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#99 Dinner at Dans Le Noir

Forget dinner by candlelight, why don’t we eat in total darkness? Dans Le Noir, which literally means “in the dark,” gives a whole new meaning to eating with your senses.

“Diners at Dans Le Noir have little knowledge of the entrées, appetizers, desert, and wine choice of their meal, which is primarily inspired by French cuisine. Diners are served by either blind or visually impaired wait-staff and a percentage of the profits of the restaurants fund research on visual disabilities.” – Wikipedia

Eating here has been on my list for a while having heard about it whilst working nearby in Farringdon. This summer I finally got round to herding the housemates and by using the excuse of two birthday’s, manage to convince them to join me on an outing at the London branch of this Parisian concept.

On arrival I thought we had come to the wrong place, the entrance and bar area of this Clerkenwell establishment was far from welcoming. I was expecting a warm homely sensation to rush over me on stepping foot through the door, like you do with so many of the areas growingly popular restaurants and pubs, but alas it was like walking into an suburban ice rink with a wall of lockers to put your possession’s and not really knowing where to go or what to do.

Once finally greeted, we were given the option to choose from four menus: Meat, Fish, Vegetarian and the “Surprise”. However, here is the catch, you are not yet told what comes with each menu, that is part of the “experience” – to guess what food you are spilling down your front as you attempt to aim for your mouth.

With the first three being chosen by the group already, I decided, as this was my choice of restaurant, to go with the “surprise”… the waitress grinned like hyena, I pretended not to notice and followed her up the hall way.

After successfully completing the conga through the curtains into complete darkness, our visually impaired waiter, Jack, helped us to our seats and we tried to take in our surroundings. Well, on that note… you simply cant!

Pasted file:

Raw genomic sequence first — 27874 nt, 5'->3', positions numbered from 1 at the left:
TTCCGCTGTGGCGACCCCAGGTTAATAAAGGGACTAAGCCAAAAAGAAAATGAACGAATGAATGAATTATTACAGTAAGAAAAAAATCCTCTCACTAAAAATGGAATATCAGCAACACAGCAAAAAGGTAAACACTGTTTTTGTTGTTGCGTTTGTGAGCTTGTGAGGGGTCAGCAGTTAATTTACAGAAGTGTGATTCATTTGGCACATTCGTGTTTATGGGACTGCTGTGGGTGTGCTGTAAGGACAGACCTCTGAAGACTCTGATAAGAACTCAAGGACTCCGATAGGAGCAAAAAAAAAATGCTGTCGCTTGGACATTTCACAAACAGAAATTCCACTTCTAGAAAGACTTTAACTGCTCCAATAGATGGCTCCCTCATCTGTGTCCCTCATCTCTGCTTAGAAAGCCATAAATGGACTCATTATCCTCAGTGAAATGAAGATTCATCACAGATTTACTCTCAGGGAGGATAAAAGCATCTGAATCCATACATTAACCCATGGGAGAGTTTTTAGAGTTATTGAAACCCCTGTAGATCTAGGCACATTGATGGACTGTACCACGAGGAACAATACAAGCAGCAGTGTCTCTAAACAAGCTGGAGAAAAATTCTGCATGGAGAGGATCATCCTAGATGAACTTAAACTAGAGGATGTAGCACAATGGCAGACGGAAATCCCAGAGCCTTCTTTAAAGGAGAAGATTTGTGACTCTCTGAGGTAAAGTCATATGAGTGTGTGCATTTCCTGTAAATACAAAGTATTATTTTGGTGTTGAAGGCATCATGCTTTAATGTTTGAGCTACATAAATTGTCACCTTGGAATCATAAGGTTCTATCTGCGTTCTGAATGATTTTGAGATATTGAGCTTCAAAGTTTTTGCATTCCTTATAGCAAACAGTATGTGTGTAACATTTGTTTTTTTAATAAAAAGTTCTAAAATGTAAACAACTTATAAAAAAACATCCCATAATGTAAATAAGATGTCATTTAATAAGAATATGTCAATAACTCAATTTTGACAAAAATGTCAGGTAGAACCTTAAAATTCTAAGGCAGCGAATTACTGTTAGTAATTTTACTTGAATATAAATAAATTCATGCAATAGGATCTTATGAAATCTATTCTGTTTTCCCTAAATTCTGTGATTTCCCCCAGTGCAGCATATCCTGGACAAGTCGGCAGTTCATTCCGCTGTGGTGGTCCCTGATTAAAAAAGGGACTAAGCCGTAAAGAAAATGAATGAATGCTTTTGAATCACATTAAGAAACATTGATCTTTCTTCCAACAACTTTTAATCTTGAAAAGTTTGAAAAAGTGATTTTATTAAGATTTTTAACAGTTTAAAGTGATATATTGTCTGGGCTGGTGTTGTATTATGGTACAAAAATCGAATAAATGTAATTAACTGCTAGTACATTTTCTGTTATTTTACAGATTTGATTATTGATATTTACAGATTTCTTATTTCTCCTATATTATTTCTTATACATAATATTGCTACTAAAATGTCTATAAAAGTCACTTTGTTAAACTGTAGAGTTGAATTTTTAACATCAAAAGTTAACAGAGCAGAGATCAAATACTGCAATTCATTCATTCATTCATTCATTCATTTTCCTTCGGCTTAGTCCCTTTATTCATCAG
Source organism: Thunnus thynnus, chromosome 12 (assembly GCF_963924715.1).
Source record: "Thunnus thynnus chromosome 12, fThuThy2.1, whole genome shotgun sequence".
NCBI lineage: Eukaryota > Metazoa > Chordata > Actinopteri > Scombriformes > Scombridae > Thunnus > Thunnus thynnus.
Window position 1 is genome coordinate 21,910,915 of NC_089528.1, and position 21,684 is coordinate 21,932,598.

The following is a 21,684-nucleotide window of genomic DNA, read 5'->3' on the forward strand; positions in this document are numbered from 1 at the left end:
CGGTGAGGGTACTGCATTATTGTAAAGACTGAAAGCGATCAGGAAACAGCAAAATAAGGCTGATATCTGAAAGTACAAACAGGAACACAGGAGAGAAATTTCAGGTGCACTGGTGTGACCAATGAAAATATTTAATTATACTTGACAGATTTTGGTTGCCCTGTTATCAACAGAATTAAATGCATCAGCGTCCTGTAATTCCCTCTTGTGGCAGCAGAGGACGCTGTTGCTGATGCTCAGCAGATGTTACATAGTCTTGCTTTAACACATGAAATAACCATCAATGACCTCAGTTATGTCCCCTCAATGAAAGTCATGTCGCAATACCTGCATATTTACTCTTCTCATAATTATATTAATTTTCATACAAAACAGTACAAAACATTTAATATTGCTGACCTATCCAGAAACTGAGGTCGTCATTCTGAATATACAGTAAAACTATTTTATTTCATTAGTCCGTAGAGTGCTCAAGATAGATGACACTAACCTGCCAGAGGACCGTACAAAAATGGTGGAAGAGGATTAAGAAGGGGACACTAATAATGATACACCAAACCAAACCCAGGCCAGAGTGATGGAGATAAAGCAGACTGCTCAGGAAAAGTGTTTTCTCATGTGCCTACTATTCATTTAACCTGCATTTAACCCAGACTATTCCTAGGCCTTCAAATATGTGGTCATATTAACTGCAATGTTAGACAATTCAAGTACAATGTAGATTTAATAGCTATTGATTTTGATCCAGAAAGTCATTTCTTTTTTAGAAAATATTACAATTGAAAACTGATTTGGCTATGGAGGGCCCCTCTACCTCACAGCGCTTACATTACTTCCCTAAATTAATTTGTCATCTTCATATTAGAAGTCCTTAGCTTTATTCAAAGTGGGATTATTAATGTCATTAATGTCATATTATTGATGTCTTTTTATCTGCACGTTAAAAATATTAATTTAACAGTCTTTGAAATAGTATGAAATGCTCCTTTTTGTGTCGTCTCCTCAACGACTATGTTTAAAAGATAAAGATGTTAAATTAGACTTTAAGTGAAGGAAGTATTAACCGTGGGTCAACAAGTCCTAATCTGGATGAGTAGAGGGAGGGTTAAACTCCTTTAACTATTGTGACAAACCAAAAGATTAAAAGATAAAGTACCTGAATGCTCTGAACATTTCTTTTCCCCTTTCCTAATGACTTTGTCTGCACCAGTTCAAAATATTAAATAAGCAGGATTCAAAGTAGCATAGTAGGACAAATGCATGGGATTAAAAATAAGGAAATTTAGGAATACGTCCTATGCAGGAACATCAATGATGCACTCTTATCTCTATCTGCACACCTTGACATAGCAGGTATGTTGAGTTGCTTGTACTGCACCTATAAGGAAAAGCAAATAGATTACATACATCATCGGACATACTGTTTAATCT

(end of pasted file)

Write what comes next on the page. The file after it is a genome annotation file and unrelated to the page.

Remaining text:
Without a drop of light in the whole room, you eyes spend a few minutes searching and trying to adjust without success. You have no clue where you are, what is around you or who is sat where. It wasn’t until James took my hand and placed it on a poor lady’s lap to the left of me, that I realized my group was actually to the right – I had been talking to the wrong table for a good 5 minutes.

First challenge – the wine! I was expecting the waiter to pour it for us, oh no no – where would the fun be in that? I took up the challenge and gingerly set about trying to pour everyone a drink – with my finger at the top of the glass, I slowly poured each glass until I could feel when it was full. Challenge complete, easy! However, James thought it would be a good idea to toast for our birthdays… it all went down hill from there – after re-pouring 2 of the 4 glass, we finally relaxed to soak up the atmosphere and await our entrees.

When eating in total darkness, I was hoping the loss of eyesight would enable me to use other senses and consequently, discover a new way to appreciate tastes and aromas, a new way to enjoy a dinner. That could not be further from the truth. Once the plates had been served, I tried on several occasion with knife and fork in hand to a) try and work out what was on said plate and b) to put some food on said fork. I gave up pretty swiftly, switching to the half cave man method of hand and fork!

I have to admit, I rather enjoyed the food – both my starter and main were a nice balance of tastes and textures, my only complaint however were the portions. Having finished our mains and conversation continuing to circle around the guessing of what we had just eaten, I was still starving!

Once finished, we were carefully escorted back to the main bar, conga style of course, where we can enjoy any left overs found on our shirts, before being handed the menus again to see what we had just consumed.

Here is a photo of mine; having guessed about 20% of it right, I was pleasantly surprised on the exotic collection of meats.

Having read a few reviews, I was a little skeptic of what to expect before coming here. Having spent £60 each on two courses and a bottle of wine I felt rather short changed for what we had eaten – however as an experience it is quite unique. Would I go again? Probably not, ill just cook at home, turn all of the lights off, blindfold everyone and enjoy the same experience at a fraction of the cost but I am glad I went and experienced dinner in the dark – its another tick on the list and produced some good memories with my London friends.

 

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